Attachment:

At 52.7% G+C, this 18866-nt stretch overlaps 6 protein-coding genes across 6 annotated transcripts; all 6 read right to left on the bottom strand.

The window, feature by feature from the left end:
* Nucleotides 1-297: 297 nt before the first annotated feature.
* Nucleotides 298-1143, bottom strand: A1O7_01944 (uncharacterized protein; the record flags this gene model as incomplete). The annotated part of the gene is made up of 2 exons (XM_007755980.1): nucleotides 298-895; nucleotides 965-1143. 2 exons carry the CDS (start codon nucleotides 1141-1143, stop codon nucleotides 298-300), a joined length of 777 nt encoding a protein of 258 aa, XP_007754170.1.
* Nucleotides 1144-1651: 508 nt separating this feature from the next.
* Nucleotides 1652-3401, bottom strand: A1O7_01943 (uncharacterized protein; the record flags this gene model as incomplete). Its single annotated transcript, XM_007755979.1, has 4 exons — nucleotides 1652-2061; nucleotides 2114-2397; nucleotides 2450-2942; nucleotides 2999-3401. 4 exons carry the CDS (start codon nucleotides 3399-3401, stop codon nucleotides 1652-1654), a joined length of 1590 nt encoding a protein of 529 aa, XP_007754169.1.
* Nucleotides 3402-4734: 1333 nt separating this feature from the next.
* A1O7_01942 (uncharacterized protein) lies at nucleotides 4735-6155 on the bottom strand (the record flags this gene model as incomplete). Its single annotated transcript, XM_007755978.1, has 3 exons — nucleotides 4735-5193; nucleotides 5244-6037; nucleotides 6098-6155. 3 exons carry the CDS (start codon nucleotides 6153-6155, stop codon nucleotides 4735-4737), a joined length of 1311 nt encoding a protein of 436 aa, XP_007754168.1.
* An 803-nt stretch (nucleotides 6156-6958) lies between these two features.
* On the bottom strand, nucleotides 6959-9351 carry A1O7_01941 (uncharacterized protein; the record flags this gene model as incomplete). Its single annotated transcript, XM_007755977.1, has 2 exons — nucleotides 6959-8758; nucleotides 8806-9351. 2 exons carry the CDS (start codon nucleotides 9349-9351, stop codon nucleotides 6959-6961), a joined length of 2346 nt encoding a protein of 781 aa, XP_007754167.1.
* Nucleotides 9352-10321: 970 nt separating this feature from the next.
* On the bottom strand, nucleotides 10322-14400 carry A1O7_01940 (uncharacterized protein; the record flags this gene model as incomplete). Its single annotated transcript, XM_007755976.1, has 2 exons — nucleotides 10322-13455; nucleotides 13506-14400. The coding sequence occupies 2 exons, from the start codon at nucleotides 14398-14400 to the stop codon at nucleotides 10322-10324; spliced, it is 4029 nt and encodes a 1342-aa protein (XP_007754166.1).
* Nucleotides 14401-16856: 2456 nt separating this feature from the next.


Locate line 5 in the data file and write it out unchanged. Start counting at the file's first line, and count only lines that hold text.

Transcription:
* Nucleotides 1144-1651: 508 nt separating this feature from the next.